Issue No.
166, February 2012 Latest update 9 2014f August 2014, at 4.39 am
  Today's Events
   Tue. June 27, 2017

 

 

 

 

 

        PDF Version
Download
This Week in Palestine's
Print Edition
        Subscription
          Classified Ads
 
       Articles
Volunteers planting a tree. Photo by Melanie Van der Voort.
Picking olives with the local.
An ancient olive tree. Photo by Emile Ashrawi.
Planting a tree. Photo by Melanie Van der Voort.

A Foreigner in Palestine
By Kris Justice
My first visit to Palestine was in 2005 at the invitation of some Israeli anarchists whom I had met in Amsterdam. At that time I wasn’t very well informed about Palestinian history or the current situation of Palestinians. On arrival the landscape and smells gave me a strong feeling of coming home. That was an unexpected experience but it didn’t yet have a deeper meaning. During those first two weeks we visited Tel Aviv, Jerusalem, Nazareth, Akka, and Haifa. Only later did I realise that I was in historical Palestine.

Even in 2005 there was some awareness of the “conflict,” as I would refer to it back then. The Israeli activists I met were involved in the campaigns against the Wall, but when I asked them about Palestinians and visiting the West Bank they frowned and discouraged me from visiting the West Bank on my own. It was not safe for me to go there and I should at least find some other internationals to travel with. But I didn’t.

Back home I felt so bad about not having made more effort to visit the West Bank that I started to look for information on how to travel there in a more organised way. On the website of the Joint Advocacy Initiative of the YMCA of East Jerusalem and the YWCA of Palestine I found the Olive Tree Campaign and the upcoming olive-picking programme. In addition to helping farmers in the olive harvest and giving protective presence, we would make several excursions to understand the geopolitical situation and life under occupation in Palestine. I immediately signed up.

Even though I considered myself a leftist, with an activist background and a very multicultural group of friends back home, it turned out that I had very stereotypical ideas of Palestine and the Palestinians. Did they really have more modern mobile phones than I did? And Internet at home! When did these Palestinian Christians convert? Are there actually universities in the West Bank? And how come most people here speak English?!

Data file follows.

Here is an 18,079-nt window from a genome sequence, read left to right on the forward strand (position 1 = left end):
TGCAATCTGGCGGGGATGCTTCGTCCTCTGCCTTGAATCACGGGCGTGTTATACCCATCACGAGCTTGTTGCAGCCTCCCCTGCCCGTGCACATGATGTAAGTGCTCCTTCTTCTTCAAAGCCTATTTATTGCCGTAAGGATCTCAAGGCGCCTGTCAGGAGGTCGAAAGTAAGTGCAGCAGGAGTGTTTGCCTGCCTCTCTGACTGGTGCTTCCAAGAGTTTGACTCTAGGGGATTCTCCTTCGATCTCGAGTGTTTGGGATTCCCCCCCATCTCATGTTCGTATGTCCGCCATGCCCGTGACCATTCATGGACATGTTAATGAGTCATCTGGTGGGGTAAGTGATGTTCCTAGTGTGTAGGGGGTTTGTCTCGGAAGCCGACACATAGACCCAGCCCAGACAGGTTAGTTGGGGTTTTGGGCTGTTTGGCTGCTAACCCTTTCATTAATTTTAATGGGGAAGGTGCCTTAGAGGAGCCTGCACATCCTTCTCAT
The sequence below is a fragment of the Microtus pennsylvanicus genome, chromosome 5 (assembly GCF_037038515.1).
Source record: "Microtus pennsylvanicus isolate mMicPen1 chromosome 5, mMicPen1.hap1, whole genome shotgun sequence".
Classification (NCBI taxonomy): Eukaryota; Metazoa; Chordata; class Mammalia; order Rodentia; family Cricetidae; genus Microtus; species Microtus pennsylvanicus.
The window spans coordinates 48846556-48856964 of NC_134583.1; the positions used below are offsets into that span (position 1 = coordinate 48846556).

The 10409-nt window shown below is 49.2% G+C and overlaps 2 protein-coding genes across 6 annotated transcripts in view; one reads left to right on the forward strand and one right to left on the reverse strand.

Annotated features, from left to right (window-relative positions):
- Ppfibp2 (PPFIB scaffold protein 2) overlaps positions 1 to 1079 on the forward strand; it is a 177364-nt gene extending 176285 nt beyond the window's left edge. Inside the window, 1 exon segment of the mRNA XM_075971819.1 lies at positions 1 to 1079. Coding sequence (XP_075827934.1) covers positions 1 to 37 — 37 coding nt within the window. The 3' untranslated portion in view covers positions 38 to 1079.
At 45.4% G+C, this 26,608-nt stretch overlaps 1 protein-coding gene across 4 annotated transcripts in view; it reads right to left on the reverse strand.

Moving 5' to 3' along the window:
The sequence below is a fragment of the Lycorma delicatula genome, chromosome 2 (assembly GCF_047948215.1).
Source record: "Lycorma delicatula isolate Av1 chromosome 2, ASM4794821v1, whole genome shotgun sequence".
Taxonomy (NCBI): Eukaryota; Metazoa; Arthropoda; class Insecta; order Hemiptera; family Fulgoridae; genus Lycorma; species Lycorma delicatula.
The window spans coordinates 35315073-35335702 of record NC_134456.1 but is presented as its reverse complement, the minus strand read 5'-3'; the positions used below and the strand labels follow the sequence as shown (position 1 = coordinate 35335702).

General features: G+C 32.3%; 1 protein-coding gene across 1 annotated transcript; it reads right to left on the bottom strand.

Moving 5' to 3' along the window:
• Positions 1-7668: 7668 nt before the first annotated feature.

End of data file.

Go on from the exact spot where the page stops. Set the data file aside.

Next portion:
The olive-picking programme was intense and filled with many meetings and excursions. During the evenings my host family in Beit Sahour, one of the many Rishmawis, gave me the feeling of being part of their family.

And I fell in love. With the landscape, the people, the music, the dance, the food, the language, the way of life, the traditions, the family life, the culture of hospitality, and the friendships.

So I decided to stay.
Together with some friends we started an alternative political café at the Alternative Information Center in Beit Sahour where we organised lectures, film screenings, and cultural events.

In my free time I learnt a lot about Palestinian culture and traditions. The mothers of friends taught me how to cook maqloube, warek dawali, and mahshee. I attended tens of weddings from very traditional Muslim weddings in villages to Christian weddings with people dancing drunk on tables and women wearing less than I would ever wear back home.

During the past five years I have spent nearly two years in the West Bank and travelling around the 1948 areas. Friends often say that I probably know Palestine better than most Palestinians. From the Golan Heights to the Negev and from Jaffa to Jericho, it is all familiar to me. And every time it strikes me that as a foreigner I am able to go where most Palestinians can’t go. One of my Palestinian friends in the diaspora, whose family got killed in the Shatila massacre, once told me: I can see Palestine through your eyes and it makes me cry...